June 20, 2019
Tung Nguyen, PIVOT president
My mother died recently. One of her illnesses robbed her of the ability to remember around the time I was old enough to want to know about her life before I was born. Even before that, her stories were just a way to teach me a lesson. They always ended with “that’s why you shouldn’t…”
During one of my mother’s lucid moments, I asked about how she felt when, at the age of 14, she rowed a boat on the river to go sell vegetables at the market in Hà Tỉnh. She said she was scared. And there was a certain man who worked on the dock that she tried to avoid being alone with at night.
Most Vietnamese Americans live with the memories of war and being a refugee. In 1975, I was old enough to have such memories. For years afterward, at dining tables, I heard the war and refugee stories. They were the stories told by people who were thankful that they made it through, so of course they all ended well.
But I was thrilled not by the ending, but by the action in the middle, the harrowing escapes. That was when I first realized that stories were not the same as memories. Memories do not come arranged in chronological and pre-destined order, a cooked dinner with life lessons as desserts. Memories are raw, chaotic, an image here, a sound there, a smell that never goes away, a feeling in one’s stomach.
In America, for years, I would crawl under the blanket when a helicopter flew overhead. The sound of a bulldozer’s treads reminded me of the Russian tanks rolling into Ban Mê Thuột. The ups and downs of boat rides reminded me of the trip from Nha Trang to Vũng Tàu.
Because I loved the refugees’ memories but unsure about their stories, I wanted to learn more about the war as a young adult. I read what I could find in the 1980s and watched Stanley Karnow’s PBS series. They all tried to explain why war happened, what war was like, and always, whose fault it was. The blame game made me distrust the truth behind the stories. But there was one thing I thought they were all right about. The stories made me felt like I was rolling around in broken glass after the skin was stripped from my body. That, I believed, was the true memory of the Vietnam War, as experienced by the millions who died, and by the millions who loved them.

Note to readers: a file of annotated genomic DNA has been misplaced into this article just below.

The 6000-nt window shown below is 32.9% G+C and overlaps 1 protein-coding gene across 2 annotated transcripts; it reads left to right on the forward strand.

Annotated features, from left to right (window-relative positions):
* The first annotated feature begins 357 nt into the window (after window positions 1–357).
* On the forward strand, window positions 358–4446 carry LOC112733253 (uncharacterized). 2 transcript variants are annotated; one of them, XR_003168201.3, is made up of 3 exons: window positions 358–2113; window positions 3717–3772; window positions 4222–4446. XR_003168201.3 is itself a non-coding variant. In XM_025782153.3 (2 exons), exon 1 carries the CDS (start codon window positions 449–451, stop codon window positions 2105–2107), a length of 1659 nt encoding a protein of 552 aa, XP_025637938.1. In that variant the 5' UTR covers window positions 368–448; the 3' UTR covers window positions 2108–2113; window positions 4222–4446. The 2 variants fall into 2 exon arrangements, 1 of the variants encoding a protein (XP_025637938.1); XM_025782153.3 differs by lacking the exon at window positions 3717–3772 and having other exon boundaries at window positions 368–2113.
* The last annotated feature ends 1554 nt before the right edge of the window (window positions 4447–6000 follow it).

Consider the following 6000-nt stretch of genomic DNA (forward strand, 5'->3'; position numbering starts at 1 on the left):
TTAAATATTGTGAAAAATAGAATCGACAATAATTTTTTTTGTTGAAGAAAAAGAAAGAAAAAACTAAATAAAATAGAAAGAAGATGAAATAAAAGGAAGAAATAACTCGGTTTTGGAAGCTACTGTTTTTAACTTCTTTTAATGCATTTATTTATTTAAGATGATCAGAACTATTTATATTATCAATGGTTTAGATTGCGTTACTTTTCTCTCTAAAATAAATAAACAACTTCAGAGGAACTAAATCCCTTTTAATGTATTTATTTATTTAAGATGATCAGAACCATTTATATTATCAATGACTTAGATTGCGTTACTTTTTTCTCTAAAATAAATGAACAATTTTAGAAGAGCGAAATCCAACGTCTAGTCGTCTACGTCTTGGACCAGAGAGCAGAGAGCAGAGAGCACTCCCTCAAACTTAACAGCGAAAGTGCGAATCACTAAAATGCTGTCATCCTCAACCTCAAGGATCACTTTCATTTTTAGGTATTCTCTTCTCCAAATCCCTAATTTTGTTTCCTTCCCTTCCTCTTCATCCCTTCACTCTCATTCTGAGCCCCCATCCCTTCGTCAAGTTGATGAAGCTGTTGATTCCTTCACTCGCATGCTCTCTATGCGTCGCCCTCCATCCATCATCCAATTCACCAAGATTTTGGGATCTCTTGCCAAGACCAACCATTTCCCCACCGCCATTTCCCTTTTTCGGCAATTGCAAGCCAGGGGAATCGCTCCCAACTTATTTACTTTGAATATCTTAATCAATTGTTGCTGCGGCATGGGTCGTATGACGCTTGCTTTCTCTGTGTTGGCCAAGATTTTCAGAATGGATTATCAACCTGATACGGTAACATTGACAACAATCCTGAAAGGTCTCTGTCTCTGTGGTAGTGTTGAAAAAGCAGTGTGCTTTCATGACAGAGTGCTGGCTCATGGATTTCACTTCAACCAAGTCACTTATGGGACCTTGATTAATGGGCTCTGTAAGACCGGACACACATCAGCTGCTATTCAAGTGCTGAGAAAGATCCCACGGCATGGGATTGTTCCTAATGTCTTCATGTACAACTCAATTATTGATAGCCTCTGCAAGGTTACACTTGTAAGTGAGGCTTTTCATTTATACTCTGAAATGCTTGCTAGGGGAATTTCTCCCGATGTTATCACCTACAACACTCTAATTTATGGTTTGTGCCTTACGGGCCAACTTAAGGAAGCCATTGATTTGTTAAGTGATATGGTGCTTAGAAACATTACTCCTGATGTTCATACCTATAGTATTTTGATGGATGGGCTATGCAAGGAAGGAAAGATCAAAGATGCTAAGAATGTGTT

Like many Vietnamese Americans, I stopped listening to the stories because what I learned was not worth the anguish. Many of us only tell the stories, or the version of the stories, that do not bring sorrow. Or we try to make it worthwhile by attaching a lesson to it. And for those who suffered the most, the South Vietnamese veterans, the concentration camp survivors, the refugees who were arrested or saw death on the journey, what was the lesson that made it worthwhile? Often, it was that we must fight Communism.
Why did we need lessons to make the memories worthwhile? I think because we were afraid that we betray the lost if we did not tell the stories as a blueprint for revenge. As if the memories were not enough. Because we know that we too will be gone someday, and who then will remember the dead and fight for them?
But when the stories are not true to the memories, or when we do not even speak about them at all, we have chosen to have an illness that takes away our memories, like my mother’s disease. As a doctor, I have seen the cost of this illness. Fathers become distant or abusive. Mothers become overly protective. Children grow up hating their parents.
I would like to think that we stay faithful to the lost by passing on our memories. Not the lessons. I am tired of my father’s lessons, but am never bored by his remembrances. Across the dining table, I ask him to tell me more. How an experience must have been so scary, or exciting, or sad. I ask to record his stories. Partly for his voice. Partly in case I don’t understand certain Vietnamese words or phrases, to translate later.
And the children? Take the memories, yours and your parents’, and make stories. You don’t have to be a writer. You don’t even have to share the stories with anyone else, although it would be nice if you did to pass the memories on. Some of the children have done so, and their works are now published in English, as memoirs or as fiction. I read them when I have the strength to cope with the emotions. It does not matter whether the stories are true, or resemble my own experience. I read them for the memories they bring.
If I could, I would sit at the dining table with my mother. And ask what she felt when she took my brother, age 4, and me, age 10, on that trip out of Ban Mê Thuột. Up and down the blown up bridges. Packed into the boat. Seeing my father in Sài Gòn. And then, two weeks later, running around looking for a way out and losing my father along the way. What did she feel, at 37 years old, the day she pushed both her sons onto a barge and then jumped, leaving the dock and everyone else behind?